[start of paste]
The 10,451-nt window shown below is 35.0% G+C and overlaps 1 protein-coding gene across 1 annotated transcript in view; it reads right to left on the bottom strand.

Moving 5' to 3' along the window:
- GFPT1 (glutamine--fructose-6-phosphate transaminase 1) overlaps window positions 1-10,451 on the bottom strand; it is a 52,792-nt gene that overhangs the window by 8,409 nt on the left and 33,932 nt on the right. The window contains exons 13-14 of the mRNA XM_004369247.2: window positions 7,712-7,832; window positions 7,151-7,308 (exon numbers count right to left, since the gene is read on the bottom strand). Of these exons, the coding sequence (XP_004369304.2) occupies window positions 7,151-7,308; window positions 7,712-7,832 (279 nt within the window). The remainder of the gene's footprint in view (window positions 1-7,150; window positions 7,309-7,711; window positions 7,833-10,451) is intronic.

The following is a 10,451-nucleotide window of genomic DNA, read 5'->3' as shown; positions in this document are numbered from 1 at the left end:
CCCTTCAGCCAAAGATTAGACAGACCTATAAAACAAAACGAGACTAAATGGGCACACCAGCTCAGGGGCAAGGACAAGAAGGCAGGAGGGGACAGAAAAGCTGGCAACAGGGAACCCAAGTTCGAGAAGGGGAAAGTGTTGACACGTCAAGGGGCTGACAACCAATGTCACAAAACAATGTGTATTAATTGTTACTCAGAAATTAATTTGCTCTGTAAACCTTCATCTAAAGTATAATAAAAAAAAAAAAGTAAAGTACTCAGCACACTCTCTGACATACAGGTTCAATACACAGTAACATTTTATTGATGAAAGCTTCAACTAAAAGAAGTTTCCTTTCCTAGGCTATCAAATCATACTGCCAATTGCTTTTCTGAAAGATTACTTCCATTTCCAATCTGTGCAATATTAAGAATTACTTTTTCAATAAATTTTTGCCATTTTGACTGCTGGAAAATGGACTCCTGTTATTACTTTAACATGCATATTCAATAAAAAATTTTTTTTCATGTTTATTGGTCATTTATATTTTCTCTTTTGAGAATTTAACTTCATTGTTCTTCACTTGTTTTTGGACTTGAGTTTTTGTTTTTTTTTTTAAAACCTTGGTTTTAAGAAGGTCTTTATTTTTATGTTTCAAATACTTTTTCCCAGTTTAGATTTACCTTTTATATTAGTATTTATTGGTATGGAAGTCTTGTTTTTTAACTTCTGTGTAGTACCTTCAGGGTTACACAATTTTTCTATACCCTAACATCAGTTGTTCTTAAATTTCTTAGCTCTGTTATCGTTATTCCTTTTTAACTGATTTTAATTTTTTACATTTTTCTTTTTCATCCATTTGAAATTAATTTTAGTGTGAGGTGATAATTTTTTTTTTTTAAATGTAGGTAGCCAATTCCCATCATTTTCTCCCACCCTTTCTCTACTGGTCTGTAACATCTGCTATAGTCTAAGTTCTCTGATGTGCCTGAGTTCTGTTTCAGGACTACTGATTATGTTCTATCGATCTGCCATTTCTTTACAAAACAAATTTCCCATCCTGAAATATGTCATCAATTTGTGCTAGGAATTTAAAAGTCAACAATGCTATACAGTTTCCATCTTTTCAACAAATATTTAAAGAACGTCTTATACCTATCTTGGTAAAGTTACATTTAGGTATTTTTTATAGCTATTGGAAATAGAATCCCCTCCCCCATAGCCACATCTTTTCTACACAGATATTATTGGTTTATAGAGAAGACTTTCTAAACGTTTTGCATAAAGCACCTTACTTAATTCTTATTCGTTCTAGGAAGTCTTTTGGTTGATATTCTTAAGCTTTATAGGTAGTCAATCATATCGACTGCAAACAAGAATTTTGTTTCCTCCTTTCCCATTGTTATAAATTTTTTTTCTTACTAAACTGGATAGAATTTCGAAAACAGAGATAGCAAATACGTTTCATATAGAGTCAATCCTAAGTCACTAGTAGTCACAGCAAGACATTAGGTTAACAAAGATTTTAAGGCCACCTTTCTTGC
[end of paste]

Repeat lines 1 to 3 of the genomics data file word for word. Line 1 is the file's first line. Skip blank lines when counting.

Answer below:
The 10,451-nt window shown below is 35.0% G+C and overlaps 1 protein-coding gene across 1 annotated transcript in view; it reads right to left on the bottom strand.

Moving 5' to 3' along the window:
- GFPT1 (glutamine--fructose-6-phosphate transaminase 1) overlaps window positions 1-10,451 on the bottom strand; it is a 52,792-nt gene that overhangs the window by 8,409 nt on the left and 33,932 nt on the right. The window contains exons 13-14 of the mRNA XM_004369247.2: window positions 7,712-7,832; window positions 7,151-7,308 (exon numbers count right to left, since the gene is read on the bottom strand). Of these exons, the coding sequence (XP_004369304.2) occupies window positions 7,151-7,308; window positions 7,712-7,832 (279 nt within the window). The remainder of the gene's footprint in view (window positions 1-7,150; window positions 7,309-7,711; window positions 7,833-10,451) is intronic.